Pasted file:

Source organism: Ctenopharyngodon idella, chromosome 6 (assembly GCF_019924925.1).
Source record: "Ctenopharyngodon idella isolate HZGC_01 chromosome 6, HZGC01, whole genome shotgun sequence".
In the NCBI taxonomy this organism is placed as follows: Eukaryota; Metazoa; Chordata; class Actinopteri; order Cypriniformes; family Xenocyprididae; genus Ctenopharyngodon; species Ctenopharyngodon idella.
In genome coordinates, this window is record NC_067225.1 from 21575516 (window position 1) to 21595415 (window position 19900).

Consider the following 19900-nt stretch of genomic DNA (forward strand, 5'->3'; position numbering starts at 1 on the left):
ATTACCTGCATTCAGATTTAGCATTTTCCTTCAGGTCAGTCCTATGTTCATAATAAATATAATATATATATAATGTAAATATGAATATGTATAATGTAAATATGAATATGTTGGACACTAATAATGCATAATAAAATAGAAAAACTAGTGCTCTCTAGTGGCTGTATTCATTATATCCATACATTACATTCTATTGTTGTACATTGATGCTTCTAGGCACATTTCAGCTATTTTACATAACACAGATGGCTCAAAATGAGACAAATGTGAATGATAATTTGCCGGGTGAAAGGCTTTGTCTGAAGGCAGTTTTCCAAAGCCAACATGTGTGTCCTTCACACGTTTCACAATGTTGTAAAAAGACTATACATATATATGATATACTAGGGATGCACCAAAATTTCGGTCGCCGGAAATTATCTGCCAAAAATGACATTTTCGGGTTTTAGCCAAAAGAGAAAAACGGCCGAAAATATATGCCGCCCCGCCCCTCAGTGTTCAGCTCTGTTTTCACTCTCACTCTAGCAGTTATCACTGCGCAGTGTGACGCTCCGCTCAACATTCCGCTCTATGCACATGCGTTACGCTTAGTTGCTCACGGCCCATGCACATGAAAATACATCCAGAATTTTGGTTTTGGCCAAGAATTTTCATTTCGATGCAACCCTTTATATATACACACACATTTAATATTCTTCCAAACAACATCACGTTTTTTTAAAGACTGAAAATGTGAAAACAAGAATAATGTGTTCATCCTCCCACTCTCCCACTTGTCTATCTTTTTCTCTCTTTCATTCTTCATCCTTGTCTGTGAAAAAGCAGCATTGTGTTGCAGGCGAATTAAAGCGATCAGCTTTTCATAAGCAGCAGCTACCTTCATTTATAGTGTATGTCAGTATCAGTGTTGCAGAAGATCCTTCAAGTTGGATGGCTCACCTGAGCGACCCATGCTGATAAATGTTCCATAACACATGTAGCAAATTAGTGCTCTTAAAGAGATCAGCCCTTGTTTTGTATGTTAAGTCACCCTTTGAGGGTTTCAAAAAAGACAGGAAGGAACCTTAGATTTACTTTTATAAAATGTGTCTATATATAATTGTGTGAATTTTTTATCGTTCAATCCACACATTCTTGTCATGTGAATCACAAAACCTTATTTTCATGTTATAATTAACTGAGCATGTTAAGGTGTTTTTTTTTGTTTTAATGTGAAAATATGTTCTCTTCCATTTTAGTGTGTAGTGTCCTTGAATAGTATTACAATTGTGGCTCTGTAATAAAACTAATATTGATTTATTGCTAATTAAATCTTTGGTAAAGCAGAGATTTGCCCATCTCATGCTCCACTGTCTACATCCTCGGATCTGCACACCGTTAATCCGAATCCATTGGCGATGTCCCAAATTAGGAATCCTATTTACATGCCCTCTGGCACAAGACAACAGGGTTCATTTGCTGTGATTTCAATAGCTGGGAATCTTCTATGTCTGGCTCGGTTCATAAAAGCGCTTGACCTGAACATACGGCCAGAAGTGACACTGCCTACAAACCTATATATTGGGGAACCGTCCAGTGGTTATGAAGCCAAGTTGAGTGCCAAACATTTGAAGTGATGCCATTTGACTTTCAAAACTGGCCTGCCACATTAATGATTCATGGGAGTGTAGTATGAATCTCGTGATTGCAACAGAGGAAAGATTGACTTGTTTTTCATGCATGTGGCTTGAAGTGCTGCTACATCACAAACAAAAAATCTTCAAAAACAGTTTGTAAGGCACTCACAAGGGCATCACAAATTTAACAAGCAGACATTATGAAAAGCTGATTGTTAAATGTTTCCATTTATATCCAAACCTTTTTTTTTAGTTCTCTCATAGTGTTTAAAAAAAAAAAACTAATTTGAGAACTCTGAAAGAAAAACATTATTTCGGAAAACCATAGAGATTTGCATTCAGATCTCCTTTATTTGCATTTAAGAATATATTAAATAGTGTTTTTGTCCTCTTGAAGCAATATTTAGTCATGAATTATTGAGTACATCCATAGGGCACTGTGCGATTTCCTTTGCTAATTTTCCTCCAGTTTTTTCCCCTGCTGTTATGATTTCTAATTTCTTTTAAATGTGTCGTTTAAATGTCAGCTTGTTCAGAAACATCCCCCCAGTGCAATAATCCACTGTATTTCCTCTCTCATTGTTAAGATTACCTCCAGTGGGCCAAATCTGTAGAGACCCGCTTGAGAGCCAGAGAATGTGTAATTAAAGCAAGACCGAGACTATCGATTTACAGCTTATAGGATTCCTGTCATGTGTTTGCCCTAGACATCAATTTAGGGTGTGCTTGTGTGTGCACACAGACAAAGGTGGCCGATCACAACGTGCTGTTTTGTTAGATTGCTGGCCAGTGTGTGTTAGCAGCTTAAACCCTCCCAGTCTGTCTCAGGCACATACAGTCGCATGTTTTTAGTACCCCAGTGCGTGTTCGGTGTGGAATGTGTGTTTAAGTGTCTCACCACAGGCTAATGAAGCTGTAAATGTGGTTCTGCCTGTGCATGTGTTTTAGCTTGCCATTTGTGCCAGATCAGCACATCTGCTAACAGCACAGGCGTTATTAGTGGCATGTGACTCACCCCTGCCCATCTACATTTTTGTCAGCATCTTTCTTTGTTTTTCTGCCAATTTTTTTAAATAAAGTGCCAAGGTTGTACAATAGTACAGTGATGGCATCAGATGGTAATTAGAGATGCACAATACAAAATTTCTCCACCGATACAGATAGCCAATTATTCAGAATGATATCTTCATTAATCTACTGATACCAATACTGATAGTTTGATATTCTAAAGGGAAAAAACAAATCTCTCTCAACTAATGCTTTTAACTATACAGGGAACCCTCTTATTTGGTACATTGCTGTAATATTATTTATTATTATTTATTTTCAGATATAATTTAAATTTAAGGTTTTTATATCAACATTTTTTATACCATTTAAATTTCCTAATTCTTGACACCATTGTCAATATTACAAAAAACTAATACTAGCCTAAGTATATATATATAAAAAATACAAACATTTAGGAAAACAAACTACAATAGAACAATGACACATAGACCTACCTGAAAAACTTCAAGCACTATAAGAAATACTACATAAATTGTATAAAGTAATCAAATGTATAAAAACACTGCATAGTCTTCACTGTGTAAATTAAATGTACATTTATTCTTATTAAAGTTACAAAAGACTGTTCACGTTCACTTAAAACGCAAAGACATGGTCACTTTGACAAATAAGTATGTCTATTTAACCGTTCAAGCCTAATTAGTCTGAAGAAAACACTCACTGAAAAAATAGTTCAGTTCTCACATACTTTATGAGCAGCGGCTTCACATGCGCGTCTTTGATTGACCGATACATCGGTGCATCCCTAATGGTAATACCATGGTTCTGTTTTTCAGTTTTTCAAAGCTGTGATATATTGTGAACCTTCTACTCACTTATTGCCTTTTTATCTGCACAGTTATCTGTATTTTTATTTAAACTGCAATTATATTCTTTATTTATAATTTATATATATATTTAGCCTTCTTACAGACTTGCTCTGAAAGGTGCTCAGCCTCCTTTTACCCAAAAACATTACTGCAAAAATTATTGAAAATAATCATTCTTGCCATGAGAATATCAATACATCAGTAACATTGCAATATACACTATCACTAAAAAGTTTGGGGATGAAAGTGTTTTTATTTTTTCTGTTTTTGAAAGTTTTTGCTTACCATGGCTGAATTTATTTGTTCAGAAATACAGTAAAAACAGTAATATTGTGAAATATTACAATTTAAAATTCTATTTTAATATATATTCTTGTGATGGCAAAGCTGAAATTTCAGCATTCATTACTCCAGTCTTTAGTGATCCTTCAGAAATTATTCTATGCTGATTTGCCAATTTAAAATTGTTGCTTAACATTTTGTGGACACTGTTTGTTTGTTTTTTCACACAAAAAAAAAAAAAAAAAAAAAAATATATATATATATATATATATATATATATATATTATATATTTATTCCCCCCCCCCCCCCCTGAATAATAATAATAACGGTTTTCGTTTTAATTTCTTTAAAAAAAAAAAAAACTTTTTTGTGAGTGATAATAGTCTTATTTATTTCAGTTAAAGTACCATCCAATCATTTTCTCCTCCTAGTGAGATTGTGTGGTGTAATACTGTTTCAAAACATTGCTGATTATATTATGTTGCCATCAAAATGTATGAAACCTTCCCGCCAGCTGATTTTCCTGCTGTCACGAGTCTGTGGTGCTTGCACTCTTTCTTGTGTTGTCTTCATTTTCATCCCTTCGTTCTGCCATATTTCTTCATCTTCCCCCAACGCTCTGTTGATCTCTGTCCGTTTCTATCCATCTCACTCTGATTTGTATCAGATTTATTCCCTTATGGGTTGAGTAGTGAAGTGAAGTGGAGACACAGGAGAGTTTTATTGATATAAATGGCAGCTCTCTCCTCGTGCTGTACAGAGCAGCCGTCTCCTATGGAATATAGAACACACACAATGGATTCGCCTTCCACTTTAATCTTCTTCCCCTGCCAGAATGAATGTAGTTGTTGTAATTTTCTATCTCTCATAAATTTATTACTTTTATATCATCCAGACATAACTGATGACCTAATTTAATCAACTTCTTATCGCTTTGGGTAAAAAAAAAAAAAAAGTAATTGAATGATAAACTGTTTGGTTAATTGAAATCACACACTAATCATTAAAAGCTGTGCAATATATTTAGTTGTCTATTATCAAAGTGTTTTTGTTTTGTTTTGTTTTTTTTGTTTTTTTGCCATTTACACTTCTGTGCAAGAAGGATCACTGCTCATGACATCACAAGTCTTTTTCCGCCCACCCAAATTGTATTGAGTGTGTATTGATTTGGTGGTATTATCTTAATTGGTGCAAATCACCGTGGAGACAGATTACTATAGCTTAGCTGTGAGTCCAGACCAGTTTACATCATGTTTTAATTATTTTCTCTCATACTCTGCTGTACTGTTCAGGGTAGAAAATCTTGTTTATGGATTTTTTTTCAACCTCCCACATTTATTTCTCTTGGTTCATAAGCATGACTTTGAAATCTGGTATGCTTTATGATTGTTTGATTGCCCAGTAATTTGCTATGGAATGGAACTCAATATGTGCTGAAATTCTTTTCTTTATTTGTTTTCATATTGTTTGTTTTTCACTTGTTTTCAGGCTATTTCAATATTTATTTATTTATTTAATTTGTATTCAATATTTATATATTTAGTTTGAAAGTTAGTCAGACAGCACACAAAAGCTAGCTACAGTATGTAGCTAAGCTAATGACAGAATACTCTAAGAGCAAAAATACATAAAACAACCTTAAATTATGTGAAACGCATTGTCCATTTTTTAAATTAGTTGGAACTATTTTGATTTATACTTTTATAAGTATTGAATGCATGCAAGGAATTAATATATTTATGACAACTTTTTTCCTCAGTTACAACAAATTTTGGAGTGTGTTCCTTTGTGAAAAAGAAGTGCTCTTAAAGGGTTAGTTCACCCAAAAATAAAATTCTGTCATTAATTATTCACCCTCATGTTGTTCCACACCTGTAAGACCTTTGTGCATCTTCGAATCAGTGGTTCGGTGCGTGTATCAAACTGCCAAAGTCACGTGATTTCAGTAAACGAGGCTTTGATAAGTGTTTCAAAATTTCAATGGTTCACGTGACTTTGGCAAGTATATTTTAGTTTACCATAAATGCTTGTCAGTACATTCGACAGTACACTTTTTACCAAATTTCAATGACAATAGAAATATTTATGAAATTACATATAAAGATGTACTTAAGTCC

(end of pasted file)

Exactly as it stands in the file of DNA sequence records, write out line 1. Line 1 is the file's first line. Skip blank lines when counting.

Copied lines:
Source organism: Ctenopharyngodon idella, chromosome 6 (assembly GCF_019924925.1).